Winner of the Costa Book of the Year 2009 (Novel)
ALA Notable Book
Synopses & Reviews
It is Enniscorthy in the southeast of Ireland in the early 1950s. Eilis Lacey is one among many of her generation who cannot find work at home. Thus when a job is offered in America, it is clear to everyone that she must go. Leaving her family and country, Eilis heads for unfamiliar Brooklyn, and to a crowded boarding house where the landlady's intense scrutiny and the small jealousies of her fellow residents only deepen her isolation.
Slowly, however, the pain of parting is buried beneath the rhythms of her new life — until she begins to realize that she has found a sort of happiness. As she falls in love, news comes from home that forces her back to Enniscorthy, not to the constrictions of her old life, but to new possibilities which conflict deeply with the life she has left behind in Brooklyn.
In the quiet character of Eilis Lacey, Colm Toibin has created one of fiction's most memorable heroines and in Brooklyn, a luminous novel of devastating power, Toibin demonstrates once again his astonishing range and that he is a true master of nuanced prose, emotional depth, and narrative virtuosity.
"A classical coming-of-age story, pure, unsensationalized, quietly profound." O, the Oprah Magazine
"A beautifully rendered portrait of Brooklyn and provincial Ireland in the 1950s... Toibin writes about women more convincingly, I think, than any other living, male novelist." Zoe Heller, author of The Believers
"A compelling characterization of a woman caught between two worlds... A fine and touching novel, persuasive proof of Toibin's ever-increasing skills and range." Booklist (starred review)
"[A] masterly tale... There is not a sentence or a thought out of place." Irish Times
"Colm Toibin leads a generation of Irish novelists... His generation's most gifted writer of love's complicated, contradictory power." Los Angeles Times
"Toibin's prose is as elegant in its simplicity as it is complex in the emotions it evokes." The New York Times Magazine
"Reading Toibin is like watching an artist paint one small stroke after another until suddenly the finished picture emerges to shattering effect." The Times Literary Supplement (U.K.)
"A quiet masterpiece." The Express (U.K.)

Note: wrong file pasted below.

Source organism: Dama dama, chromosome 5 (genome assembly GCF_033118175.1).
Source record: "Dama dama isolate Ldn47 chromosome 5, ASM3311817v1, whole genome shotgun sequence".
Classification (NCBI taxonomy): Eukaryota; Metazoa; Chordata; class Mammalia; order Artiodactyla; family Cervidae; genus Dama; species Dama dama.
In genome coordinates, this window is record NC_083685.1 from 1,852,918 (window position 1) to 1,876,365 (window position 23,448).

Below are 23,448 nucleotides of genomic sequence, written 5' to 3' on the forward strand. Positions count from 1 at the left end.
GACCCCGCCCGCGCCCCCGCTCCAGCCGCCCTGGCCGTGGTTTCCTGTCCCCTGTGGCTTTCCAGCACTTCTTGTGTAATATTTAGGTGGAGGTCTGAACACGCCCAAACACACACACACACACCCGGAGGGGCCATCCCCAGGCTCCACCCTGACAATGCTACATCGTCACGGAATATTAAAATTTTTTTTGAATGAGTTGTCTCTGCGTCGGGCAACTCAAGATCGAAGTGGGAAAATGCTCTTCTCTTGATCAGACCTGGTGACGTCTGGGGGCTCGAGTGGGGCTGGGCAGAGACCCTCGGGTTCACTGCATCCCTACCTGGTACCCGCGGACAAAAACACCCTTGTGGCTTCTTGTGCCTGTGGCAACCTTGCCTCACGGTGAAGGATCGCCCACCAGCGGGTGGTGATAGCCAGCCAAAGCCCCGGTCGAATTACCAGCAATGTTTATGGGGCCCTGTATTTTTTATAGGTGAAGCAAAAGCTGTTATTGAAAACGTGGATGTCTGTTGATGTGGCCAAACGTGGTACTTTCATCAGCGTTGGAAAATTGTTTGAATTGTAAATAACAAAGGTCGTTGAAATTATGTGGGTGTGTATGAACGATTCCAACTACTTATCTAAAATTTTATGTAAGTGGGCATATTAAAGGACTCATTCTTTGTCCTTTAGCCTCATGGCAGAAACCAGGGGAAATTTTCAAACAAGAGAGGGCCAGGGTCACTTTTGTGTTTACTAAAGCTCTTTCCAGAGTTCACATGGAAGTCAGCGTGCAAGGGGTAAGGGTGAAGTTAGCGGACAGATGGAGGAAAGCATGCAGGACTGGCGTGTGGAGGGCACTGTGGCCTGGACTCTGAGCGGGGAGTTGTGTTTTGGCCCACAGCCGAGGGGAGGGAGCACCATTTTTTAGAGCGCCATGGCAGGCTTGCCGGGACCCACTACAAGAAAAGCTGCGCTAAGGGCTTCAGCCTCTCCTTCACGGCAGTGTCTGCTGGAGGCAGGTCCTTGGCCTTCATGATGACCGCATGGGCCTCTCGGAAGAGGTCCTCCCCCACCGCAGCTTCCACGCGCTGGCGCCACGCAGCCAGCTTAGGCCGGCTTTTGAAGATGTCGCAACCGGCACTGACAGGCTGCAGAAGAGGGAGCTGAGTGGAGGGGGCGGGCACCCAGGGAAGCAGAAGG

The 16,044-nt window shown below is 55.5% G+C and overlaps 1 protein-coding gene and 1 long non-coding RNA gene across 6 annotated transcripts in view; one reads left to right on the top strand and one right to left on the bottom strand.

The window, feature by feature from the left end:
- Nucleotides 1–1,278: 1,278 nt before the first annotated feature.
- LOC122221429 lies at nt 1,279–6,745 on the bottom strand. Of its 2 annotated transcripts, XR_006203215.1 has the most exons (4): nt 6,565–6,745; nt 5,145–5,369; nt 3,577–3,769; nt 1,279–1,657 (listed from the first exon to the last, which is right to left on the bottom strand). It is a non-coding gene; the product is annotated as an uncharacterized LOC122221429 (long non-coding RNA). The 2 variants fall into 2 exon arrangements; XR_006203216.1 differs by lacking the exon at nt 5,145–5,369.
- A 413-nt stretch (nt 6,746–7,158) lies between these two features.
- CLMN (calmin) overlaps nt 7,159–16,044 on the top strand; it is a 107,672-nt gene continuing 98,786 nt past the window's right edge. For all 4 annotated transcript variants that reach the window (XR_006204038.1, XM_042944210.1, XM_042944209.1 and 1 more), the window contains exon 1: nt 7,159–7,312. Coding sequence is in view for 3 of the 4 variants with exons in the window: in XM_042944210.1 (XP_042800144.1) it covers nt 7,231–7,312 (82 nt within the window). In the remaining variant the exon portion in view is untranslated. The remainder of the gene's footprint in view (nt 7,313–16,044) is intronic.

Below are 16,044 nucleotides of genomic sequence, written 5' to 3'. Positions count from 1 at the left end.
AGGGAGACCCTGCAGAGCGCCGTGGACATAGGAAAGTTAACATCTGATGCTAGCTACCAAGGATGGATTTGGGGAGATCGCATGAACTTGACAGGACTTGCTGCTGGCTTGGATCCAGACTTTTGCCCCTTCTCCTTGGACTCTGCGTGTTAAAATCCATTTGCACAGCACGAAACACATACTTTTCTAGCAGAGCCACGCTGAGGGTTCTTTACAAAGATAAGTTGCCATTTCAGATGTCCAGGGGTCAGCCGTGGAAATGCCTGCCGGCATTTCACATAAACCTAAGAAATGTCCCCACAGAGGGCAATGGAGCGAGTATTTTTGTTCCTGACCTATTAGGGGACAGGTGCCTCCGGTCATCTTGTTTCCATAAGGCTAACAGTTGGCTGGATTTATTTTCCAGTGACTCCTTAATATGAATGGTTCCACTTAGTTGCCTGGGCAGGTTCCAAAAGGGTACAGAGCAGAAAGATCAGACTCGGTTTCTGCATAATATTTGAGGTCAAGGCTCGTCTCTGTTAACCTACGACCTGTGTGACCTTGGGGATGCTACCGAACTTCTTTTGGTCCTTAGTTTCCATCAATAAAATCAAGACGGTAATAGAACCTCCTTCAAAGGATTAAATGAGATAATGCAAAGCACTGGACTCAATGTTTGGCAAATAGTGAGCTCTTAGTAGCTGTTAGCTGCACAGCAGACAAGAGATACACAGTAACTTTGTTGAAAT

“Tóibín … [is] his generations most gifted writer of loves complicated, contradictory power.”
— Floyd Skoot, Los Angeles Times
“A classical coming-of-age story, pure, unsensationalized, quietly profound… There are no antagonists in this novel, no psychodramas, no angst. There is only the sound of a young woman slowly and deliberately stepping into herself, learning to make and stand behind her choices, finding herself.”
— Pam Houston, O, the Oprah Magazine
"[A] triumph… One of those magically quiet novels that sneak up on readers and capture their imaginations."
— USA Today
From the author of The Master comes a moving novel about a young immigrant in 1950's Brooklyn who is torn between her Irish roots and the man who wins her heart.
“One of the most unforgettable characters in contemporary literature” (Pittsburgh Post-Gazette
), Eilis Lacey has come of age in small-town Ireland in the hard years following World War Two. When an Irish priest from Brooklyn offers to sponsor Eilis in America, she decides she must go, leaving her fragile mother and her charismatic sister behind.
Eilis finds work in a department store on Fulton Street, and when she least expects it, finds love. Tony, who loves the Dodgers and his big Italian family, slowly wins her over with patient charm. But just as Eilis begins to fall in love, devastating news from Ireland threatens the promise of her future.
About the Author
Colm Tóibín was born in Ireland in 1955. He is the author of six novels, including The Blackwater Lightship; The Master, winner of a Los Angeles Times Book Prize; and Brooklyn, winner of a Costa Book Award. Twice shortlisted for the Man Booker Prize, Tóibín lives in Dublin and New York. His play The Testament of Mary, starring Fiona Shaw, directed by Deborah Warner, and produced by Scott Rudin, opens on Broadway April 29, 2013.